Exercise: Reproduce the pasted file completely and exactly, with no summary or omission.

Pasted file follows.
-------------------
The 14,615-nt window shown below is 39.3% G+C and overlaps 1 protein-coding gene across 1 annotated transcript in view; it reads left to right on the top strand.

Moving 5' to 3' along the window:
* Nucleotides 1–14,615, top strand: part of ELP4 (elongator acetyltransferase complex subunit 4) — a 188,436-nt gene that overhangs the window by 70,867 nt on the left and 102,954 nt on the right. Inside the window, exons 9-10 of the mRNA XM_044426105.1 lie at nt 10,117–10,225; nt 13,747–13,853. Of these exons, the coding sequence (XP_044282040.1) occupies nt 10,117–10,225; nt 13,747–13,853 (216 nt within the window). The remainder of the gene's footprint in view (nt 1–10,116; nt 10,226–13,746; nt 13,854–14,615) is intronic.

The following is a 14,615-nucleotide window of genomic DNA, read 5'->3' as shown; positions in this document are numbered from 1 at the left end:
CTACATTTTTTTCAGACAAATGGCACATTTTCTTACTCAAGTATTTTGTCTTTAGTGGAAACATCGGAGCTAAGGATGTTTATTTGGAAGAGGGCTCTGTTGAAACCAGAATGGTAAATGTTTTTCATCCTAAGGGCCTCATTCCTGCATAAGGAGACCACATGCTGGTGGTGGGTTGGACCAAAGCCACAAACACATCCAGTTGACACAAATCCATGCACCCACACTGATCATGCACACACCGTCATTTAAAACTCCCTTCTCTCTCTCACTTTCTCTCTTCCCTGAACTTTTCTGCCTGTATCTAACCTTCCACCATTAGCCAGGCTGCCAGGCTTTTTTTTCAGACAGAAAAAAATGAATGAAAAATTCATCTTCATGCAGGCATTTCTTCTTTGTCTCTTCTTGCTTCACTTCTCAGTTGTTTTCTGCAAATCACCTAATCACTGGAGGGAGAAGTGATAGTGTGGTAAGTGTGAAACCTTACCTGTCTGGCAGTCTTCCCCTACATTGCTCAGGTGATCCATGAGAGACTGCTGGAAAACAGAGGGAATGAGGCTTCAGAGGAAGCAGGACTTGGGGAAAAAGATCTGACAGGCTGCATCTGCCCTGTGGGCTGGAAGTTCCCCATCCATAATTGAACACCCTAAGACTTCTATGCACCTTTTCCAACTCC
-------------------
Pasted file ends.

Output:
The 14,615-nt window shown below is 39.3% G+C and overlaps 1 protein-coding gene across 1 annotated transcript in view; it reads left to right on the top strand.

Moving 5' to 3' along the window:
* Nucleotides 1–14,615, top strand: part of ELP4 (elongator acetyltransferase complex subunit 4) — a 188,436-nt gene that overhangs the window by 70,867 nt on the left and 102,954 nt on the right. Inside the window, exons 9-10 of the mRNA XM_044426105.1 lie at nt 10,117–10,225; nt 13,747–13,853. Of these exons, the coding sequence (XP_044282040.1) occupies nt 10,117–10,225; nt 13,747–13,853 (216 nt within the window). The remainder of the gene's footprint in view (nt 1–10,116; nt 10,226–13,746; nt 13,854–14,615) is intronic.

The following is a 14,615-nucleotide window of genomic DNA, read 5'->3' as shown; positions in this document are numbered from 1 at the left end:
CTACATTTTTTTCAGACAAATGGCACATTTTCTTACTCAAGTATTTTGTCTTTAGTGGAAACATCGGAGCTAAGGATGTTTATTTGGAAGAGGGCTCTGTTGAAACCAGAATGGTAAATGTTTTTCATCCTAAGGGCCTCATTCCTGCATAAGGAGACCACATGCTGGTGGTGGGTTGGACCAAAGCCACAAACACATCCAGTTGACACAAATCCATGCACCCACACTGATCATGCACACACCGTCATTTAAAACTCCCTTCTCTCTCTCACTTTCTCTCTTCCCTGAACTTTTCTGCCTGTATCTAACCTTCCACCATTAGCCAGGCTGCCAGGCTTTTTTTTCAGACAGAAAAAAATGAATGAAAAATTCATCTTCATGCAGGCATTTCTTCTTTGTCTCTTCTTGCTTCACTTCTCAGTTGTTTTCTGCAAATCACCTAATCACTGGAGGGAGAAGTGATAGTGTGGTAAGTGTGAAACCTTACCTGTCTGGCAGTCTTCCCCTACATTGCTCAGGTGATCCATGAGAGACTGCTGGAAAACAGAGGGAATGAGGCTTCAGAGGAAGCAGGACTTGGGGAAAAAGATCTGACAGGCTGCATCTGCCCTGTGGGCTGGAAGTTCCCCATCCATAATTGAACACCCTAAGACTTCTATGCACCTTTTCCAACTCC